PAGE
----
Allergy & Immunology
Researchers developed a predictive algorithm to identify individuals with a higher risk for severe reactions to the standardized peanut oral food challenge.
Significant, positive link for common allergies, especially food allergy, with autism
The US Food & Drug Administration (FDA) has released updated tips for the treatment of seasonal allergies.
Seasonal allergies are usually caused by plant pollen, which can come from trees, weeds and grasses in the spring, and by ragweed and other weeds in late summer and early fall.
Intake may lead to aggravation of symptoms in patients with atopic dermatitis, birch pollen allergy
Some allergic diseases associated with acid-suppressive, antibiotic intake in infants younger than 6 months old include food allergies, anaphylaxis, asthma, and allergic rhinitis.
Maternal diet may be correlated with certain autoimmune-associated diseases in offspring.
Researchers sought to assess the effect of seasonal dose adjustments on the rate of systemic reactions in pediatric patients receiving standardized allergen subcutaneous immunotherapy.
Researchers assessed the use of dupilumab in adults with chronic rhinosinusitis and nasal polyps who did not respond to treatment with intranasal corticosteroids.
Inactivated and live attenuated flu vaccines can be safely administered to people with egg allergies.
Day-care centers have more allergens from pets and mites than in homes.
A 250-μg peanut patch produces a significant treatment response in peanut-allergic patients treated for a year.
Fish is an important trigger of food protein-induced enterocolitis syndrome.
The FDA now recognizes the NIH recommendation that peanut products should be introduced in a child's diet between ages 4 and 6 months.
Symptoms of an allergic reaction to an insect sting may include itching and hives, swelling in the throat or tongue, difficulty breathing, dizziness, stomach cramps, nausea, or diarrhea.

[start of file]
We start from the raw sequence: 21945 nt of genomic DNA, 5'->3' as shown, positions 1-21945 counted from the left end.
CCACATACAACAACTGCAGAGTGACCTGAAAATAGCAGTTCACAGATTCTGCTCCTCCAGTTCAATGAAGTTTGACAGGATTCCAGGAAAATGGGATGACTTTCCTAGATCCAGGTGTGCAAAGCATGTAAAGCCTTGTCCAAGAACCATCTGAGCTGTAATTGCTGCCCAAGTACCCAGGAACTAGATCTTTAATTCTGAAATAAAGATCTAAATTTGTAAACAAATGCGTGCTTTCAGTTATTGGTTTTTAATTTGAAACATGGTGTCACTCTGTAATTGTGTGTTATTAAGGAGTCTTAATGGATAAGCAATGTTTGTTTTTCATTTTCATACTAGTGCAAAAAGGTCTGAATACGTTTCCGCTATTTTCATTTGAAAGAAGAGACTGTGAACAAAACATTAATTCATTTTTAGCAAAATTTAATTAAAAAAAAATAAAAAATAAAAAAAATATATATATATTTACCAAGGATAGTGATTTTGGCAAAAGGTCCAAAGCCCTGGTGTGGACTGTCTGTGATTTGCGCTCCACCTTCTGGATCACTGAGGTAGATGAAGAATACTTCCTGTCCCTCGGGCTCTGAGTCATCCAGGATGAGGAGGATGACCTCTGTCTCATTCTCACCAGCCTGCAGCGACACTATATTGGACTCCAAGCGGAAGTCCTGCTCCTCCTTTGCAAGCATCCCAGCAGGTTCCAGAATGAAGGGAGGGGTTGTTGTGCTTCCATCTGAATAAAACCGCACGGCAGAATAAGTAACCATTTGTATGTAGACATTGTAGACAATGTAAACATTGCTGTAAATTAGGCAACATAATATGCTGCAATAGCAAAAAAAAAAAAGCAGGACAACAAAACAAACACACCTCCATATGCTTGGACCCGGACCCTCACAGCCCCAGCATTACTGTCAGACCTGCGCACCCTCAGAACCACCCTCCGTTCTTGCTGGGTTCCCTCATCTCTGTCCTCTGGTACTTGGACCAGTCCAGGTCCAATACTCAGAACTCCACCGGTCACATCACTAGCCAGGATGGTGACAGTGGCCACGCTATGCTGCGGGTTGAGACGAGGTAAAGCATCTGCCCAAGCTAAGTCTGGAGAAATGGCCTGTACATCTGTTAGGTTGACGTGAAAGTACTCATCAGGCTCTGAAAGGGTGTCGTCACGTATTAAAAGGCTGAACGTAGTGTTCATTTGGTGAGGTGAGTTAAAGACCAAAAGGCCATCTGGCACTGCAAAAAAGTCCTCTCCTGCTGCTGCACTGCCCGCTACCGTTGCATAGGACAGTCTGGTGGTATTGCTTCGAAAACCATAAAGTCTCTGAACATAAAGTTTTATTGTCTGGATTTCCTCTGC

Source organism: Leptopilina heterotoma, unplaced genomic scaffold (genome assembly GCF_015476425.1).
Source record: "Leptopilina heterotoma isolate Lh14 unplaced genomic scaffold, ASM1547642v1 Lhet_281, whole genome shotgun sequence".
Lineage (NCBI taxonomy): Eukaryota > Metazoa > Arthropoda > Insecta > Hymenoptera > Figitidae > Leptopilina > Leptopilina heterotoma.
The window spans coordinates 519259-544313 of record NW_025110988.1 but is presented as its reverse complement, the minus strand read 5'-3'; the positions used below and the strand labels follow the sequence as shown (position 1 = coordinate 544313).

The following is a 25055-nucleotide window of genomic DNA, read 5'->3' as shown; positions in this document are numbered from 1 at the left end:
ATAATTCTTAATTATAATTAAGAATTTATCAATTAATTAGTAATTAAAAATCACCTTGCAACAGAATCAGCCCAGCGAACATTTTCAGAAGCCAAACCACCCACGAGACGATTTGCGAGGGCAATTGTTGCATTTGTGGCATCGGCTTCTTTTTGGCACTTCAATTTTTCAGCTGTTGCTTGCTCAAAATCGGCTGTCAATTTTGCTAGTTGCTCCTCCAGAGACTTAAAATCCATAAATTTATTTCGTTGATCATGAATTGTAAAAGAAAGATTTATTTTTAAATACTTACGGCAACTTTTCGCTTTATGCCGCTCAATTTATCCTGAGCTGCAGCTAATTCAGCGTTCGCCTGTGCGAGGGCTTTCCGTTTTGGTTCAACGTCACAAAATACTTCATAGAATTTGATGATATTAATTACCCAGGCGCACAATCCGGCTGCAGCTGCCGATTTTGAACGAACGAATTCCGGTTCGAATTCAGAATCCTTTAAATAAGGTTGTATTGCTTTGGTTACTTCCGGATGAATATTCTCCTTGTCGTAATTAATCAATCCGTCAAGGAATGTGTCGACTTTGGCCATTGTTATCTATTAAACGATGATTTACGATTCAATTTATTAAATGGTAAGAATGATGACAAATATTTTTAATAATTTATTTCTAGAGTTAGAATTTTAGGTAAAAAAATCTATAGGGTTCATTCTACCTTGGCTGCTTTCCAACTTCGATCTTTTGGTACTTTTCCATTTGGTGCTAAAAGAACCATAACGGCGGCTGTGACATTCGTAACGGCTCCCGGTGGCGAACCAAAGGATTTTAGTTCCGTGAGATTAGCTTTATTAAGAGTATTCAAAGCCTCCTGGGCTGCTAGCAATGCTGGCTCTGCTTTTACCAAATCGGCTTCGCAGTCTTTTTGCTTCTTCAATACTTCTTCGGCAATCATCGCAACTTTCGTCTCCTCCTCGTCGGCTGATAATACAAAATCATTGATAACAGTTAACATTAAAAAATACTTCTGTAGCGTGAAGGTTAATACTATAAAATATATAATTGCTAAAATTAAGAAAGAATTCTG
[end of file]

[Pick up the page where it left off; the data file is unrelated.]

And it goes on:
A 3-part testing process may facilitate increased use of first-line penicillin antibiotics in the pediatric emergency department.
Mylan is recalling select lots of EpiPen due to a defect that might render it difficult to activate in an emergency.
About one-third of adults with physician-diagnosed asthma in the last 5 years may not have a current diagnosis.
The NIAID has issued addendum guidelines regarding the early introduction of peanut-containing foods to infants at risk for peanut allergies.
Participants underwent patch testing for food in an effort to examine whether food additives play a role in recurrent aphthous stomatitis etiology.
Supplementation during pregnancy was associated with reduction in risk of persistent wheezing and asthma in offspring.
Cured meat intake levels also had an indirect effect mediated by body mass index.
The FDA has issued a final ruling to ban powdered surgeon's gloves, powdered patient examination gloves, and absorbable powder for lubricating a surgeon's glove.
Exposure during infancy was associated with increased risk up to 16 years of age, especially for nonallergic disease.
The Committee on Food Allergies concluded that the actual prevalence of food allergies is unknown due to misinterpretation of symptoms and lack of simple diagnostic tests.
Early introduction increased the probability of a successful oral food challenge.
Primary care providers also order more tests for uncommon causes of food allergy and generate higher costs.
The inclusion of seeds in food and food products may be a contributing factor in the increase of seed allergies.
Strategies include source removal, source control, and asthma education.
The patch delivers small amounts of peanut protein in the hope of boosting peanut tolerance for kids and teens.